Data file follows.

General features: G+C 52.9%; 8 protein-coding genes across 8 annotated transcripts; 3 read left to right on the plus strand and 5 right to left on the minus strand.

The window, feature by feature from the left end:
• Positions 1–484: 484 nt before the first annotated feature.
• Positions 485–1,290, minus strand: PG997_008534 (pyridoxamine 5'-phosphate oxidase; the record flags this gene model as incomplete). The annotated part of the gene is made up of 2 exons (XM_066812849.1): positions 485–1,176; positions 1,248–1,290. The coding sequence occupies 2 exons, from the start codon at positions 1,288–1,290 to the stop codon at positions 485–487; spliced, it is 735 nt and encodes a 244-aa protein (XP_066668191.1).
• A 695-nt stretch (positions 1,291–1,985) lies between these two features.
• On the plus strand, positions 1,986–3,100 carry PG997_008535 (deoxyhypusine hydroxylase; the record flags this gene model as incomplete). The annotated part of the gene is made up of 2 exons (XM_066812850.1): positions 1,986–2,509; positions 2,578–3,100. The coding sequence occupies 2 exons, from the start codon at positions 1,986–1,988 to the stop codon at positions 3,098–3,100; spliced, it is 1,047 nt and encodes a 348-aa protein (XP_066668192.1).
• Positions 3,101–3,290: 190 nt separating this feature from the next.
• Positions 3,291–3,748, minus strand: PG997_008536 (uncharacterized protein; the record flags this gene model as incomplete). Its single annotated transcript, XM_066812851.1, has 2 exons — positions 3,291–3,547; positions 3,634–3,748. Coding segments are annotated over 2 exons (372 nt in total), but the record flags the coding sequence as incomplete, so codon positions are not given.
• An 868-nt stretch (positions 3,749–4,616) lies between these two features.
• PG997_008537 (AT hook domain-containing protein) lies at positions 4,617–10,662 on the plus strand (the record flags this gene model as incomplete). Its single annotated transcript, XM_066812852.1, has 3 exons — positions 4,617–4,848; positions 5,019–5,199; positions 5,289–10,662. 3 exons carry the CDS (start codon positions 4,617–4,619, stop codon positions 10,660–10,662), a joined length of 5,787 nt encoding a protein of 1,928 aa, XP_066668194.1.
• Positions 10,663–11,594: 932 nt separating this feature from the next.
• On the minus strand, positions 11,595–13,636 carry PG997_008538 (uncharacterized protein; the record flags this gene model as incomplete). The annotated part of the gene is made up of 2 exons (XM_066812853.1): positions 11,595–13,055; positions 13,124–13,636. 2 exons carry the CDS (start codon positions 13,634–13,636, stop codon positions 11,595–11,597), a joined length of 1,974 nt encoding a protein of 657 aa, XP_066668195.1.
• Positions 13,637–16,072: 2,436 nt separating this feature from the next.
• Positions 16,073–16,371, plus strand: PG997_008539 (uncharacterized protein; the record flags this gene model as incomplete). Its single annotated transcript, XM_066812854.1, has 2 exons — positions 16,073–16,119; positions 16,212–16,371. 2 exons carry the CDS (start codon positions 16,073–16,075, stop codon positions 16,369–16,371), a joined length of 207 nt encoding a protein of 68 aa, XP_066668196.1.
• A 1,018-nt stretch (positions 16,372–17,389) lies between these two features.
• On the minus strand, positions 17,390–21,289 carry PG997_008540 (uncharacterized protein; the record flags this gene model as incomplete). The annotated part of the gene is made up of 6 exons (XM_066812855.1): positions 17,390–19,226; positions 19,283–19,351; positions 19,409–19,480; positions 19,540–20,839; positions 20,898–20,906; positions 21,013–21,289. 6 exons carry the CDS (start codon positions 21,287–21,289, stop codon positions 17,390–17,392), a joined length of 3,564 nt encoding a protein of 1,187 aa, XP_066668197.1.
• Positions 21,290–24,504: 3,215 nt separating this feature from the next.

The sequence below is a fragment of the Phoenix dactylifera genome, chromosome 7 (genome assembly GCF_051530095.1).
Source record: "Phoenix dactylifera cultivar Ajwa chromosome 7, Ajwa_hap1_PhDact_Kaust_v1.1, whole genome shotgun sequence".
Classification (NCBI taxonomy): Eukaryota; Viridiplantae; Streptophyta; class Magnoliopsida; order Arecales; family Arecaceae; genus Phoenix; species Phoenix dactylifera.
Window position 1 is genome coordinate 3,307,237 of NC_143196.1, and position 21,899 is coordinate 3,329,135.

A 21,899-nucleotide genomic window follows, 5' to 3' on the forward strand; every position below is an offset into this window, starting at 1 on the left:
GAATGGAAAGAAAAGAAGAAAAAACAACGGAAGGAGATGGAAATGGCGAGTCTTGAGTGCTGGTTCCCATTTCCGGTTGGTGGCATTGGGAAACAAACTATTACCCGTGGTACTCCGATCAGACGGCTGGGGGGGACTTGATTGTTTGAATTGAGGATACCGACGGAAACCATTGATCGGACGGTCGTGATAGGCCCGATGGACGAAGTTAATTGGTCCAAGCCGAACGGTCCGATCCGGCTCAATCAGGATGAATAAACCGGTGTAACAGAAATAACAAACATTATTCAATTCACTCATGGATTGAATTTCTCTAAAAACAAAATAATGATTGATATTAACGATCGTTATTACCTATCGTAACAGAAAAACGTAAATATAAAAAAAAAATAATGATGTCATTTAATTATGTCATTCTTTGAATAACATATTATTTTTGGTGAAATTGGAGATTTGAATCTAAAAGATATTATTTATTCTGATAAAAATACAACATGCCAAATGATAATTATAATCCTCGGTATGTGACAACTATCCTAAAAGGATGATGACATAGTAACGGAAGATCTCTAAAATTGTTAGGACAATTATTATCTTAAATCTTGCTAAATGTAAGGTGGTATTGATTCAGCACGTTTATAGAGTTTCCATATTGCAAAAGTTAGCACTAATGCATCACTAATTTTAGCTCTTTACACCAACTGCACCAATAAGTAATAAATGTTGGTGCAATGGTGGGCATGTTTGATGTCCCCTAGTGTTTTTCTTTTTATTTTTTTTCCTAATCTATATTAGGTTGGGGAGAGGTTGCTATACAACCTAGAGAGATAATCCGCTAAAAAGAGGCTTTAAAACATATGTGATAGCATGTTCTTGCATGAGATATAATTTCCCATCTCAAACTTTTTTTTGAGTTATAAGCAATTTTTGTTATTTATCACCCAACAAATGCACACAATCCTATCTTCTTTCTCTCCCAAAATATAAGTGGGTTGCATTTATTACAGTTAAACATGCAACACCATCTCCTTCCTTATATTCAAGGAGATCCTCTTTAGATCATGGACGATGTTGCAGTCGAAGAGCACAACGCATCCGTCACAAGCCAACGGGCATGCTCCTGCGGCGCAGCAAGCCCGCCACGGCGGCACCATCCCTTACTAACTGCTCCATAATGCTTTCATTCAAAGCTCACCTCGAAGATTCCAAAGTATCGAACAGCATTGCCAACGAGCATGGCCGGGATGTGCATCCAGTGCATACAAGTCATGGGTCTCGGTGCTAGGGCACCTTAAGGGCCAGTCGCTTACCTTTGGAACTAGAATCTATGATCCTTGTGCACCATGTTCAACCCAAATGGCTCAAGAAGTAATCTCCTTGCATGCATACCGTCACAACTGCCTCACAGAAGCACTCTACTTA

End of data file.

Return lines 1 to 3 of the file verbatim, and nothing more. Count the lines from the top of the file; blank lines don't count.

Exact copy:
General features: G+C 52.9%; 8 protein-coding genes across 8 annotated transcripts; 3 read left to right on the plus strand and 5 right to left on the minus strand.

The window, feature by feature from the left end:
• Positions 1–484: 484 nt before the first annotated feature.